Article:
special effects director, Jim Rugg, would have died for.
Exeter is another Star Trek fan series produced in
Cawely's New Voyages isn't the only Star
Trek fan group producing episodes, either. Starship Exeter
is another series supposedly taking place at the same time as
TOS on a different starship. So far the Exeter group, based out
of Texas, has produced one and two thirds episodes. As with New
Voyages, the quality of the second episode (so far) exceeds
that of the first by a wide margin. They are also getting better.
While Exeter has chosen only to distribute
their work as relatively low quality quick-time movies, New
Voyages can be downloaded as windows media files at higher
than DVD quality. Some episodes are available in formats that
can even be burned directly to a DVD and the New Voyages website
features "official" DVD dissc and box labels for a viewer to print
out and use with his newly-burned disc to make his collection
How do the owners of these intellecual properties
feel about fan films? Most fan films have, of course, been parodies.
This has given them some legal standing and protection. The Bill
of Right's free speech provisions protect parody since it can
be a way of criticizing the original work. New Voyages,
Starship Exeter and other non-parody dramatic efforts involving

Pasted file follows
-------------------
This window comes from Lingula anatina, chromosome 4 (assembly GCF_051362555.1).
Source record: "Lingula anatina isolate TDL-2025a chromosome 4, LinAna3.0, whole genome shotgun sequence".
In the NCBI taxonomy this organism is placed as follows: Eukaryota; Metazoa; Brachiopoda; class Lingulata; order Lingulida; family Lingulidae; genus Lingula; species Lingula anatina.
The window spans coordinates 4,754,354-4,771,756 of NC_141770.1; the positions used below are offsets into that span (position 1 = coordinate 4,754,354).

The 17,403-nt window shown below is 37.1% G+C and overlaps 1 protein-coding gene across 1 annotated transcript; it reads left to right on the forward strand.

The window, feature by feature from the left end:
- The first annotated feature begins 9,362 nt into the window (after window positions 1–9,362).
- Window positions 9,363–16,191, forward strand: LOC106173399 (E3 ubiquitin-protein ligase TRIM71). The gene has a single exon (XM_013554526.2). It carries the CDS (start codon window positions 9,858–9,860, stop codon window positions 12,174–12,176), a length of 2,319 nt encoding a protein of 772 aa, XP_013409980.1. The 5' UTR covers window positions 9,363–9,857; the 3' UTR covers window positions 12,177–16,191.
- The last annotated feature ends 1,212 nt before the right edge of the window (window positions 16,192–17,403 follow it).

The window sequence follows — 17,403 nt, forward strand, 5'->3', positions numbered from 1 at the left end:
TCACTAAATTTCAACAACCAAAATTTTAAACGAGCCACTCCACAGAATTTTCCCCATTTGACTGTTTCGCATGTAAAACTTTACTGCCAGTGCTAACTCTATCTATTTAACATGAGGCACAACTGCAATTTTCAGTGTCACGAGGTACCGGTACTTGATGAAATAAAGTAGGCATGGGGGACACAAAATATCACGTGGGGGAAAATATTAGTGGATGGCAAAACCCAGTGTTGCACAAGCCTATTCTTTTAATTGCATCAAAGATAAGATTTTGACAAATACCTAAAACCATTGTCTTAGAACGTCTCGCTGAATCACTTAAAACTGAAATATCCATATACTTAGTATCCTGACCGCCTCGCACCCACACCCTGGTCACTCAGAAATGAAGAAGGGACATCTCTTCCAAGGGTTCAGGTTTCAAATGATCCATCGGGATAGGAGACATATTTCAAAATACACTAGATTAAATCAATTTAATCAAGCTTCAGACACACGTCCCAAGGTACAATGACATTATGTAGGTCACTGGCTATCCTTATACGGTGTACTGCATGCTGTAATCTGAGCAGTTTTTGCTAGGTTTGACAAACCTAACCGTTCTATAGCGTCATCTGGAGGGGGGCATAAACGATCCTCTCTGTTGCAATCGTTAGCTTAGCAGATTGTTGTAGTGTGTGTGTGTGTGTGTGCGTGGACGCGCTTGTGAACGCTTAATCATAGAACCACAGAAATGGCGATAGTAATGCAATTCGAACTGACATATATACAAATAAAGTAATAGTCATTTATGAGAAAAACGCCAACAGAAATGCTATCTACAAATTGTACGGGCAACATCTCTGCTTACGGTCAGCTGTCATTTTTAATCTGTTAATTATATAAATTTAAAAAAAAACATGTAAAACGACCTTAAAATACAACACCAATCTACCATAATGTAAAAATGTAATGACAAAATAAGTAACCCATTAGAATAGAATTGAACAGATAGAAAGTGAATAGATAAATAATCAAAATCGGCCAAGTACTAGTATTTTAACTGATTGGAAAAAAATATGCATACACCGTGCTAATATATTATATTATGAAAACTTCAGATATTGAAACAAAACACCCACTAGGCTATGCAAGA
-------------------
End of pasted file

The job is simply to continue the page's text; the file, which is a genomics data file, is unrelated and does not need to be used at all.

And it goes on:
copywrited material, however, are on more shaky ground. Studios
have, so far, been lenient with fan-created material both because
they don't want to offend their fans and second, because such
material may fuel overall fan interest in the property. In general
they overlook these productions if no profit is being made on
them. In Star Trek's case having fan activity may be especially
important as now, for the first time in many years, there is no
current Trek series on the air.
Of course, if the material is original, like 405,
or based on public domain property, there is no reason that the
producers couldn't charge for access to it, if they wish.
So where is all this leading? Now apparently a handful
of people can create "TV" shows approaching the quality of a Hollywood
production. In the future could things go even further? Could
a single person produce a quality film by himself? This might
seem unreasonable for a live action production, but how about
Computer animation has been popular on the big screen,
so what have the people making home movies produced? Take a look
at Killer Bean 2. (http://www.jefflew.com/news.html)
This short animation features a coffee bean that thinks he is
Dirty Harry. Released in 2000, animator Jeff Lew's parody of the
action films won several major awards including Best Online
Animation of the Year. Killer Bean is only a little more than
seven minutes long, however, and required Lew to invest three
years of part-time work. At this rate, a full-feature length film
might be a lifetime effort. It is something Lew would like to